The Queen looked radiant and smiled openly. Thousands of voices sung the National Anthem as it was played by the band in the courtyard of the Palace, as the carriage passed through the gates. At 4.30 pm, almost five hours after she had left her Palace towards her coronation, the Queen was back home. Outside, the crowds pushed towards the Palace since everyone wanted to witness the much expected balcony scene, which would include a display of the Royal Air Force’s planes. At 5.15 pm, still wearing the Imperial State Crown and looking absolutely delighted, the Queen appeared on the balcony of Buckingham Palace, accompanied by her husband and her two children and her pages and maids of honour. The Queen Mother, the Princess Margaret and other members of the Royal Family also joined the party in the balcony and they all pointed at the planes when they approached, so that Prince Charles and Princess Anne could see it.
Inside the Palace, the consecrated royal photographer Cecil Beaton made the official photographs of the Coronation, in a totally different style of what had been done in the previous coronations. In the Throne Room of Buckingham Palace an historic group photo was made, with all the Royal Family and also members of other royal families invited to the ceremony. For several times during the evening the Queen and the Duke of Edinburgh returned to the balcony of the Palace to acknowledge the continuous cheers and acclamations from the crowd of several million people who flooded The Mall the rest of the day. At 9 pm the Queen made a radio address to the nation. For a last time, and already in an evening gown and wearing King George’s State Diadem, the Queen came to the balcony accompanied by her husband, who wore smoking.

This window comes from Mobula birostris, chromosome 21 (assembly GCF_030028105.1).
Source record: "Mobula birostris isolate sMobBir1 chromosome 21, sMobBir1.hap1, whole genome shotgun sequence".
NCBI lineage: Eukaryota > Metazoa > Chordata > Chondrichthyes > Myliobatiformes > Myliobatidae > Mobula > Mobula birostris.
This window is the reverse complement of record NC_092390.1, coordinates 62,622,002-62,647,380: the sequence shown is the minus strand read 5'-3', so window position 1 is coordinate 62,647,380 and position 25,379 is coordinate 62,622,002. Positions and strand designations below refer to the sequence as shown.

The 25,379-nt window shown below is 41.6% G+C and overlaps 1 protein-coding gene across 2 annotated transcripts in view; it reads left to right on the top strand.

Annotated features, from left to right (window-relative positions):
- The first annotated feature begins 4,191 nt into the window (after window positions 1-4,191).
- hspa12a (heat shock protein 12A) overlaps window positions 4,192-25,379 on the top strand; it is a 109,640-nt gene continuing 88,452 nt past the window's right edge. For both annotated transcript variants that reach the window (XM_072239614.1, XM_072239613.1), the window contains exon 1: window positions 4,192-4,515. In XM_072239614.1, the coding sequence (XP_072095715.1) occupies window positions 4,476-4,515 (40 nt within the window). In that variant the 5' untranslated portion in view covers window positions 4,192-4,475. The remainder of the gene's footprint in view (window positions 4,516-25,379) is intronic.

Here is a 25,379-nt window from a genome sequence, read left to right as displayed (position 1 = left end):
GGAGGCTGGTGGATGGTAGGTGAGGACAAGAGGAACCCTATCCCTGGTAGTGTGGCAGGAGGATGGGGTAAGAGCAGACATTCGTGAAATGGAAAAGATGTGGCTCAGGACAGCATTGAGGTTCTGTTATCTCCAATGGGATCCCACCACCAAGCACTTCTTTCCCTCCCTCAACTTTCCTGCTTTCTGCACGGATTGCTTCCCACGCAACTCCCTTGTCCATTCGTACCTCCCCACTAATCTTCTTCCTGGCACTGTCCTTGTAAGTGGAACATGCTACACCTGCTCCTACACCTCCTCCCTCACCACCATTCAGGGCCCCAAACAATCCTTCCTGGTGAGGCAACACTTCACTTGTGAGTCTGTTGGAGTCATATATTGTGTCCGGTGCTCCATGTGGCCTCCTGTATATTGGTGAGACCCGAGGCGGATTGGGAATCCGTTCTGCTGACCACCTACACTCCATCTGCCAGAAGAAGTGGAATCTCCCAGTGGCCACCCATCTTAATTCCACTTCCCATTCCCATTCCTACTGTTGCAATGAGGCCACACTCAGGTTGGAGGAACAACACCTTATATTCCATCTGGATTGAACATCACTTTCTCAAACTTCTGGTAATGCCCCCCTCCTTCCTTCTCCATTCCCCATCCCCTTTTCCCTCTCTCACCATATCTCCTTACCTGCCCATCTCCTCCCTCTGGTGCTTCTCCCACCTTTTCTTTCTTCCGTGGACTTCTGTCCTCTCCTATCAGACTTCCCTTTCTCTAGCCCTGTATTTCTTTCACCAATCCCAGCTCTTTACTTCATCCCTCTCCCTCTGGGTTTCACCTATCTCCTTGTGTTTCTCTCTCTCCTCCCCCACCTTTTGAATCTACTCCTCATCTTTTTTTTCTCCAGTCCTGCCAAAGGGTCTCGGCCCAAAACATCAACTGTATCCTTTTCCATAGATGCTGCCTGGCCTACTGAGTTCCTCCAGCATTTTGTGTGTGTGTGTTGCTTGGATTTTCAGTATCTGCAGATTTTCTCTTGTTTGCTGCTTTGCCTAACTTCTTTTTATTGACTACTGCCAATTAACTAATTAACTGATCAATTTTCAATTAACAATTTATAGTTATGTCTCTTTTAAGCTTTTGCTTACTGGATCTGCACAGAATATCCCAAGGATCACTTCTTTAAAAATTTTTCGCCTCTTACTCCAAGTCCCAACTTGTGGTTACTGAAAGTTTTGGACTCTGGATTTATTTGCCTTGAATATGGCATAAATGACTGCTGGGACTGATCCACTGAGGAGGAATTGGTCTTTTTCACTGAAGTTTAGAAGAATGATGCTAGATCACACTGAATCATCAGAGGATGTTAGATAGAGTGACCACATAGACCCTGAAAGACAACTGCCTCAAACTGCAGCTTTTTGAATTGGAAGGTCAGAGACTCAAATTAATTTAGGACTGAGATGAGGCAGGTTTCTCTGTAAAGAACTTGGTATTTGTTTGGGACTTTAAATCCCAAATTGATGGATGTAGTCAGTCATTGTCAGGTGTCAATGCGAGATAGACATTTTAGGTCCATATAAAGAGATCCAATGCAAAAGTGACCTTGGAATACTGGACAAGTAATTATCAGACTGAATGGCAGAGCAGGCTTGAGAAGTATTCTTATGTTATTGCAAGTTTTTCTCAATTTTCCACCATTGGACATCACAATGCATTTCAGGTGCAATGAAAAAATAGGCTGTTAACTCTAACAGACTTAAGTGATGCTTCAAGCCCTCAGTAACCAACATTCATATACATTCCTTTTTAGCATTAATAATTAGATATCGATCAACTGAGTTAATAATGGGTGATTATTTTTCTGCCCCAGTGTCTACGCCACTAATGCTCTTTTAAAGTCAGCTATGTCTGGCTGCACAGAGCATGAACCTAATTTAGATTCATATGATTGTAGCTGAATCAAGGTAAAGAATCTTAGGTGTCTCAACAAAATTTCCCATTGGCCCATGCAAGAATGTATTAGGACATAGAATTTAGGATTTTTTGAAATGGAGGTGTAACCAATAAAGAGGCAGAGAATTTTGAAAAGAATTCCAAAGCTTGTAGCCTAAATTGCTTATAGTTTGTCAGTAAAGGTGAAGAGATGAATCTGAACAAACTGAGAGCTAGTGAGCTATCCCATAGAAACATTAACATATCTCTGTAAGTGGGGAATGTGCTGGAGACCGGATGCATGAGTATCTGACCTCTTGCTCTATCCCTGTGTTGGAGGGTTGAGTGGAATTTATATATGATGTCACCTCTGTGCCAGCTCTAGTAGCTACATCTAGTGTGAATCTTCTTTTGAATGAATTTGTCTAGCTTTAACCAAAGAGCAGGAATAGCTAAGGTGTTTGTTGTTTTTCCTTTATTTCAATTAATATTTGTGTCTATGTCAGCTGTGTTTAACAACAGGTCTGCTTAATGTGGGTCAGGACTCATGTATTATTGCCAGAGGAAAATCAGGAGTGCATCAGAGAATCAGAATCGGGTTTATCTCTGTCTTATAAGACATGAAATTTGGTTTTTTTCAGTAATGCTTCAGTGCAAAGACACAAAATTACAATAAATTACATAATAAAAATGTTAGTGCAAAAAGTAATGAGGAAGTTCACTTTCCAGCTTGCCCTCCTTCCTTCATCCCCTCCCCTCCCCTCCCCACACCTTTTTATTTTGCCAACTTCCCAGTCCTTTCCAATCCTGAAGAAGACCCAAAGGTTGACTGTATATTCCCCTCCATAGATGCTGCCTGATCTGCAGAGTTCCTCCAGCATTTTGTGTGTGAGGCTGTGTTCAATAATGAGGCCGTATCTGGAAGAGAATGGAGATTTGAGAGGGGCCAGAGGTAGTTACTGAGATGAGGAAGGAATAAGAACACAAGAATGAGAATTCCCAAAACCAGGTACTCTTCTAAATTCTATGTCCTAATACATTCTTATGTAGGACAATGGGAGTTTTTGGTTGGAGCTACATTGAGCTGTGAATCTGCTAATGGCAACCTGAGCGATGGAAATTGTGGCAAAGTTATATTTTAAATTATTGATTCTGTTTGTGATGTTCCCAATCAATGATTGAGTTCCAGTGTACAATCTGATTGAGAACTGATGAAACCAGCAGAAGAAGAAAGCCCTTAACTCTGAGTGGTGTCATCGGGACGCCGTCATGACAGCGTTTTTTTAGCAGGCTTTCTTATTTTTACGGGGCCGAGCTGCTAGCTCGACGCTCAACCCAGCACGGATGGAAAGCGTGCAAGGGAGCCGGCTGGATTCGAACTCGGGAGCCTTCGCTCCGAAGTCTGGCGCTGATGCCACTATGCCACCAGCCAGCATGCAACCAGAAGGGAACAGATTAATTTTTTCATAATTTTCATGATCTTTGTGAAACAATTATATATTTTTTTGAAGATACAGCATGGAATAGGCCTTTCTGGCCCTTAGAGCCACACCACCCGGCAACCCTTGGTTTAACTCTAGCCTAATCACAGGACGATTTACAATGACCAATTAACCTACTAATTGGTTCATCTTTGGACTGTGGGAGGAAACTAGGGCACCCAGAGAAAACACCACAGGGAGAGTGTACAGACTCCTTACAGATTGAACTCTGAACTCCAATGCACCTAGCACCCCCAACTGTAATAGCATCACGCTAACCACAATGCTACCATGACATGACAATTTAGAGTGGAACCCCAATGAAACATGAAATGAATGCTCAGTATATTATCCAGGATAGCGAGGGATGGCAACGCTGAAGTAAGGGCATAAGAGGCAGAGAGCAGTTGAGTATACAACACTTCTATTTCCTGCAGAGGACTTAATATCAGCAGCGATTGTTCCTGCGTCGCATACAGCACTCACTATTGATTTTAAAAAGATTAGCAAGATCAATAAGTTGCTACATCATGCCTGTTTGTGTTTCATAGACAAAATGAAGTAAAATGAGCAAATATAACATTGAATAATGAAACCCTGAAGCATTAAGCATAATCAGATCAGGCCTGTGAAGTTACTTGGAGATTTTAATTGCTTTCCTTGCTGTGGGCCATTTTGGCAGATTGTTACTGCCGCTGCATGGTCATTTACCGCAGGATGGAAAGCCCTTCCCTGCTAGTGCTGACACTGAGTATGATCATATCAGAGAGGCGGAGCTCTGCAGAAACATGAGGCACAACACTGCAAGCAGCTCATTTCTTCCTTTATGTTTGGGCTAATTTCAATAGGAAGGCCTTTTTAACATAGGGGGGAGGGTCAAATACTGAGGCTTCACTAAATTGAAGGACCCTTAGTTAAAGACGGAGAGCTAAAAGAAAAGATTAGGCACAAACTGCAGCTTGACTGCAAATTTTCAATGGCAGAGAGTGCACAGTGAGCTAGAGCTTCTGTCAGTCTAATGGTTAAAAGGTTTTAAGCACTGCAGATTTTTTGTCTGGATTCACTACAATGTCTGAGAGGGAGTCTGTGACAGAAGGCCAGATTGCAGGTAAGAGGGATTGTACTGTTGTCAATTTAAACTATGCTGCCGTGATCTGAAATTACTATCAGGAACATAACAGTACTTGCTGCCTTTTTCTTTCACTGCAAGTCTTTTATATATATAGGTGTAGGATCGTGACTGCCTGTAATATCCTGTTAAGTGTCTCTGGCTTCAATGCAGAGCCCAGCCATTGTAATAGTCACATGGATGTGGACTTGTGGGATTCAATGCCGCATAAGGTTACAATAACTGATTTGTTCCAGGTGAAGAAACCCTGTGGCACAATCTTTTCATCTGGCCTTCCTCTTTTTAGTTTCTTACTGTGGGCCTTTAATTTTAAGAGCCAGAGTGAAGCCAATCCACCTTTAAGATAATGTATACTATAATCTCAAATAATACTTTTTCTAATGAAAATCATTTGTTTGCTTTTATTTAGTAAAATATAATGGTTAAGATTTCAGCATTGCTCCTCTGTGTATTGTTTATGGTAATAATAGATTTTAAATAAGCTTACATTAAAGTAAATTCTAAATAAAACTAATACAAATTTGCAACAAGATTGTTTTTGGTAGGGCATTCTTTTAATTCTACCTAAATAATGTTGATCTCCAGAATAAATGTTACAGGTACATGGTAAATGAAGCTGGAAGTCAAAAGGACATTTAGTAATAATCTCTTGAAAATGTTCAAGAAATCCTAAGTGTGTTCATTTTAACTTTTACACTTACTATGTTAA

It was from there that the royal couple, while being acclaimed by the hundreds of thousands in The Mall and around Victoria Memorial, witnessed the most magnificent firework display that had ever been made. The fire was set in The Thames but it was possible to see it all the way up to the Palace, given its magnitude. As the couple appeared on the balcony, the decorations in The Mall were enlightened, the most brilliant end to a brilliant day. Never had a coronation of a British sovereign drawn so much attention, never had it been so well prepared, never had it gone do well. A fantastic journey witnessed by millions (some estimations put the number at six million people in London to witness the long cortege, but the sure number is 3 million) in the streets of the British capital, by many millions more through television around Britain and the world. A ceremony that captured the imagination of several generations and still provokes admiration for its grandeur and sumptuousness.